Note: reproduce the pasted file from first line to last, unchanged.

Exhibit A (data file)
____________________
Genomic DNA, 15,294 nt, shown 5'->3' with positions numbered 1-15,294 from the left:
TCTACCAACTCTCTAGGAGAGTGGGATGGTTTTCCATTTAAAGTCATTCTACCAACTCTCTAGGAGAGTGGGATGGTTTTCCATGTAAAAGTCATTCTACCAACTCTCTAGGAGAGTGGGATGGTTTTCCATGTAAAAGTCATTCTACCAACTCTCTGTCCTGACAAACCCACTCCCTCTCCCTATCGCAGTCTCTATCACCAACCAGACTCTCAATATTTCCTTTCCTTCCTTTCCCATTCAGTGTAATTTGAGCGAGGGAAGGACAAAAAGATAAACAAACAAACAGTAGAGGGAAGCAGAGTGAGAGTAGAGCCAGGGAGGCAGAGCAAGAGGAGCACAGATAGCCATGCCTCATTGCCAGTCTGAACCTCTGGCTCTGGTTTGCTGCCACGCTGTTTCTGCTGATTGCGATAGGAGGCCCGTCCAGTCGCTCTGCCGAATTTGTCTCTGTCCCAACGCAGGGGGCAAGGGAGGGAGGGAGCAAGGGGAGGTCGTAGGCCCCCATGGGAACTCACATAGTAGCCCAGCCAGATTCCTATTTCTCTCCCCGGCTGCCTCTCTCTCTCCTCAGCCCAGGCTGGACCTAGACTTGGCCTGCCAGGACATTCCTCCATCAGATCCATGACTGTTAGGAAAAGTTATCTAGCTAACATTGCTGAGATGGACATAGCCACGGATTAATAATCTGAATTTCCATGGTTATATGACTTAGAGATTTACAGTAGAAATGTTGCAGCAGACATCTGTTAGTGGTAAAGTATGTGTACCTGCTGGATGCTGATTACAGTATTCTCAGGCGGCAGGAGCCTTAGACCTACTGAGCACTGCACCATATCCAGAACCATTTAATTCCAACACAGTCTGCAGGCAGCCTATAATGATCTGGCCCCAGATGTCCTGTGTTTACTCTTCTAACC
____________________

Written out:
Genomic DNA, 15,294 nt, shown 5'->3' with positions numbered 1-15,294 from the left:
TCTACCAACTCTCTAGGAGAGTGGGATGGTTTTCCATTTAAAGTCATTCTACCAACTCTCTAGGAGAGTGGGATGGTTTTCCATGTAAAAGTCATTCTACCAACTCTCTAGGAGAGTGGGATGGTTTTCCATGTAAAAGTCATTCTACCAACTCTCTGTCCTGACAAACCCACTCCCTCTCCCTATCGCAGTCTCTATCACCAACCAGACTCTCAATATTTCCTTTCCTTCCTTTCCCATTCAGTGTAATTTGAGCGAGGGAAGGACAAAAAGATAAACAAACAAACAGTAGAGGGAAGCAGAGTGAGAGTAGAGCCAGGGAGGCAGAGCAAGAGGAGCACAGATAGCCATGCCTCATTGCCAGTCTGAACCTCTGGCTCTGGTTTGCTGCCACGCTGTTTCTGCTGATTGCGATAGGAGGCCCGTCCAGTCGCTCTGCCGAATTTGTCTCTGTCCCAACGCAGGGGGCAAGGGAGGGAGGGAGCAAGGGGAGGTCGTAGGCCCCCATGGGAACTCACATAGTAGCCCAGCCAGATTCCTATTTCTCTCCCCGGCTGCCTCTCTCTCTCCTCAGCCCAGGCTGGACCTAGACTTGGCCTGCCAGGACATTCCTCCATCAGATCCATGACTGTTAGGAAAAGTTATCTAGCTAACATTGCTGAGATGGACATAGCCACGGATTAATAATCTGAATTTCCATGGTTATATGACTTAGAGATTTACAGTAGAAATGTTGCAGCAGACATCTGTTAGTGGTAAAGTATGTGTACCTGCTGGATGCTGATTACAGTATTCTCAGGCGGCAGGAGCCTTAGACCTACTGAGCACTGCACCATATCCAGAACCATTTAATTCCAACACAGTCTGCAGGCAGCCTATAATGATCTGGCCCCAGATGTCCTGTGTTTACTCTTCTAACC